Numerous patents have been granted for the purpose of cleaning fragile or other articles similar to eggs such as shown in U.S. Pat. No. 1,113,190 issued Oct. 13, 1914 to W. A. Brandt on an “Egg Washing And Rinsing Machine”; and U.S. Pat. No. 1,205,117 issued Nov. 14, 1916 to G. T. Stamm on a “Machine For Washing Fruit”; and U.S. Pat. No. 1,423,059 issued Jul. 18, 1922 to C. J. Williamson and assigned to Williamson Machine Company on an “Apparatus For Washing And Cleaning Eggs”; and U.S. Pat. No. 1,542,347 issued Jun. 16, 1925 to C. McCullough on an “Egg-Washing Machine”; and U.S. Pat. No. 1,723,441 issued Aug. 6, 1929 to J. H. Richards on a “Machine For Cleaning Fruit”; and U.S. Pat. No. 1,777,039 issued Sep. 30, 1930 to H. B. Hatch and assigned to Florida Citrus Machinery Company on a “Rubbing Apparatus”; and U.S. Pat. No. 1,780,924 issued Nov. 11, 1930 to H. A. Ingraham on a “Fruit Cleaning Machine”; and U.S. Pat. No. 1,955,749 issued Apr. 24, 1934 to L. E. Jones and assigned to Food Machinery Corporation on a “Brushing Machine”; and U.S. Pat. No. 1,964,275 issued Jun. 26, 1934 to P. Secondo on a “Fruit Washing Machine”; and U.S. Pat. No. 2,035,587 issued Mar. 31, 1936 to H. J. Brandenburg on a “Transverse Fruit Brusher”; and U.S. Pat. No. 2,179,474 issued Nov. 7, 1939 to F. Stebler and assigned to Food Machinery Corporation on a “Fruit Treating Machine”; and U.S. Pat. No. 2,183,033 issued Dec. 12, 1939 to O. E. Segrin on a “Candy Brushing Machine”; and U.S. Pat. No. 2,199,831 issued May 7, 1940 to T. G. Cunning and assigned to Brogdex Company on an “Apparatus For Rubbing or Brushing Fruit And The Like”; and U.S. Pat. No. 2,301,931 issued Nov. 17, 1942 to R. S. Davis on an “Egg Cleaning Machine”; and U.S. Pat. No. 2,371,867 patented Mar. 20, 1945 to J. R. Rayles and assigned to Industrial Patents Corporation on an “Egg Washing Machine”; and U.S. Pat. No. 2,412,565 patented Dec. 17, 1946 to R. S. Davis on an “Egg Cleaning Machine”; and U.S. Pat. No. 2,442,475 issued Jun. 1, 1948 to O. W. Swanson on an “Egg Washing Machine”; and U.S. Pat. No. 2,538,331 issued Jan. 16, 1951 to R. H. Ruzsicska on an “Egg Washing Machine”; and U.S. Pat. No. 2,587,730 issued Mar. 4, 1952 to H. A. Hutchinson et al and assigned to Hutchinson on an “Egg Cleaning Machine”; and U.S. Pat. No. 2,588,787 issued Mar. 11, 1952 to F. B. Wright and assigned to Research Corporation on an “Egg Drier”; and U.S. Pat. No. 2,632,901 issued to A. Markusen et al on Mar. 31, 1953 on an “Egg Washing Machine And Roller Therefor”; and U.S. Pat. No. 2,640,209 issued Jun. 2, 1953 to G. W. Johnson and assigned to Gordon Johnson Company on an “Egg Washing Machine”; and U.S. Pat. No. 2,673,361 issued Mar. 30, 1954 to E. E. McCutchan and assigned to Robert E. Mccutchan and Donald S. McCutchan on an “Egg Washer”; and U.S. Pat. No. 2,979,746 issued Apr. 18, 1961 to C. H. Willsey and assigned to Seymour Foods, Inc. on an “Egg Washing Machine”; and U.S. Pat. No. 3,049,135 issued Aug. 14, 1962 to H. Y. Kuhl et al on an “Egg Cleaner”; and U.S. Pat. No. 3,099,848 issued Aug. 6, 1963 to P. A. Mountz and assigned to Lathan Manufacturing Company on an “Article Washer”; and U.S. Pat. No. 3,203,435 issued Aug. 31, 1965 to J. S. Kurtz and assigned to Automatic Poultry Feeder Company on an “Egg Washing Apparatus”; and U.S. Pat. No. 3,252,607 issued May 24, 1966 to B. W. Rose et al and assigned to FMC Corporation on a “Machine For Handling Eggs”; and U.S. Pat. No. 3,349,419 issued Oct. 31, 1967 to H. Y. Kuhl et al on “Egg Washing Equipment”; and U.S. Pat. No. 3,360,817 issued Jan. 2, 1968 to J. E. Halverson on an “Egg Cleaning Machine”; and U.S. Pat. No. 3,392,414 issued Jul. 16, 1968 to J. C. Cathcart on an “Egg Cleaning Apparatus”; and U.S. Pat. No. 3,909,290 issued Sep. 30, 1975 to W. S. Peppler and assigned to Diamond International Corporation on a “Method And Means For Washing Eggs, Including Tilted Brushes”; and U.S. Pat. No. 3,973,667 issued Aug. 10, 1976 to A. Jellema et al and assigned to Staalkat B.V. on an “Apparatus For Vertically Transporting Eggs Or Like Articles”; and U.S. Pat. No. 4,276,977 issued Jul. 7, 1981 to H. J. van Kattenbrock and assigned to Moba Holding Barneveld B.V. on a “Distribution And Conveyor Apparatus For Eggs”; and U.S. Pat. No. 4,499,623 issued Feb. 19, 1985 to J. B. Kuhl and assigned to Henry Y. Kuhl on an “Egg Cleaning Apparatus”; and U.S. Pat. No. 4,698,867 issued Oct. 13, 1987 to H. Kuhl on an “Egg Washing Means Using Staggered Sized Flat Brushes”; and U.S. Pat. No. 4,698,868 issued Oct. 13, 1987 to H. Y. Kuhl on an “Egg Washing Conveyor Apparatus”; and U.S. Pat. No. 4,704,755 issued Nov. 10, 1987 to J. B. Kuhl on an “Apparatus For Cleaning Eggs”; and U.S. Pat. No. 4,793,015 issued Dec. 27, 1988 to J. van der Schoot et l and assigned to Staalkat B.V. on an “Apparatus For Cleaning Eggs And Like Articles”; and U.S. Pat. No. 4,985,956 issued Jan. 22, 1991 to J. van der Schoot and assigned to Staalkat B.V. on a “Washing Machine Vapor Exhaust”; and U.S. Pat. No. 5,240,100 issued Aug. 31, 1993 to H. Elferink et al and assigned to FPS Food Processing Systems B.V. on an “Apparatus For Receiving Or Transferring, Vertically Transporting And Delivering Articles Such As Eggs”; and U.S. Pat. No. 5,753,493 issued May 19, 1998 to J. G. Wiersma and assigned to Nouveau Technologies, Inc. on an “Egg Washing Decontamination Process”; and U.S. Pat. No. 5,756,139 issued May 26, 1998 to A. J. Harvey et al and assigned to Solvay Interox Limited on an “Egg Washing And Disinfection Process”; and U.S. Pat. No. 5,758,378 issued Jun. 2, 1998 to J. Kristensen and assigned to Sanovo Engineering A/S on a “Machine For Washing Eggs”; and U.S. Pat. No. 6,029,424 issued Feb. 29, 2000 to J. McEvoy et al and assigned to Diamond Automations, Inc. on a “High-speed Egg Processing System And Method”; and U.S. Pat. No. 6,032,311 issued Mar. 7, 2000 to K. Nambu and assigned to Nambu Electric Co., Ltd. on an “Egg Washing Apparatus”; and European Patent EP0328222 B1 issued May 22, 1991 to J. Derksen on an “Egg-Washer”; and European Patent EP0388071 A1 issued Sep. 19, 1990 to R. Palmer on an “Egg-Cleaning Apparatus And Method”; and Japanese Patent JP07016033 A issued Jan. 20, 1995 to K. Kiyoshi et al on a “Method For Washing Egg, Egg Washer And System For Treating Shell Egg”; and Japanese Patent JPZ10117626 A issued May 12, 1998 to T. Masao on an “Egg Washing And Drying Device”; and Japanese Patent JP11146741 A issued Jun. 2, 1999 to W. Daisuke on a “Washer For Egg”; and Japanese Patent JP11155413 A issued Jun. 15, 1999 to Y. Takeshi et al on an “Egg Treating Machine”; and Japanese Patent JP200100070892 A issued Mar. 21, 2001 to H. Shinichi on a “Washing Method By Combination Of Spiral Rotary Brush And Cylindrical Rotary Brush”; and Japanese Patent JP11235135 A issued Aug. 31, 1999 to S. Hisahide on an “Egg Shell Washing And Sterilizing Apparatus”; and Japanese Patent JP2001045904 A issued Feb. 20, 2001 to A. Nobuo et al on a “Method For Washing Egg And Device For Washing Egg”.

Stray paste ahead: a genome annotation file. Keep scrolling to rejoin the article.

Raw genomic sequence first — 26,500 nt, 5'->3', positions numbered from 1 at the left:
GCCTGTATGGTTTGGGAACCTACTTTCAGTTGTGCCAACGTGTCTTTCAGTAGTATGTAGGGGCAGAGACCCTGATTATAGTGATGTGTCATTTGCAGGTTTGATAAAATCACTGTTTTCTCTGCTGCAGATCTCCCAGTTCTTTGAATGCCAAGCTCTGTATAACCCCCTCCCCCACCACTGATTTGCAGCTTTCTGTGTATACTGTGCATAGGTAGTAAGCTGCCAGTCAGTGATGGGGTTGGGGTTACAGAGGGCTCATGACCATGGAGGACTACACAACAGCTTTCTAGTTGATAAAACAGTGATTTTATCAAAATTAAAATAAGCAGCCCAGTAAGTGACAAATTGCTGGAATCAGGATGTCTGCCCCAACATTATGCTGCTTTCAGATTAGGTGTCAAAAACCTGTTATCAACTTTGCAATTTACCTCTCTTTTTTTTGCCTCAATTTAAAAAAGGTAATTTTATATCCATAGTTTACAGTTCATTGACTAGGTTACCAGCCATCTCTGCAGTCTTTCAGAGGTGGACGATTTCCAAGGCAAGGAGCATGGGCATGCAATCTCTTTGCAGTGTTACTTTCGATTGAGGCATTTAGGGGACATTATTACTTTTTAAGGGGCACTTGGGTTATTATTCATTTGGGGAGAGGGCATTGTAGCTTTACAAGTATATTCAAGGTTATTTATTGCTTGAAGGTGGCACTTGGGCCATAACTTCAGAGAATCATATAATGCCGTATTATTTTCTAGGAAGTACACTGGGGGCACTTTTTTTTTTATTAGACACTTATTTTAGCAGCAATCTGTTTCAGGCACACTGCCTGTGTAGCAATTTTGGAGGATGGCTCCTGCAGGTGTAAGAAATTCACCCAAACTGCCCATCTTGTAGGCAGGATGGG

The present invention provides a multi-tiered egg washing apparatus which is vertically oriented with the individual washing stations positioned vertically above one another. The device includes preferably a housing means defining an inlet wall and an outlet wall separated from one another in such a manner as to define a washing chamber therebetween within the housing. The inlet wall further defines an inlet opening to allow entry of eggs into the washing chamber for cleaning. The outlet wall defines an outlet opening to allow exiting of eggs from the washing chamber after cleaning.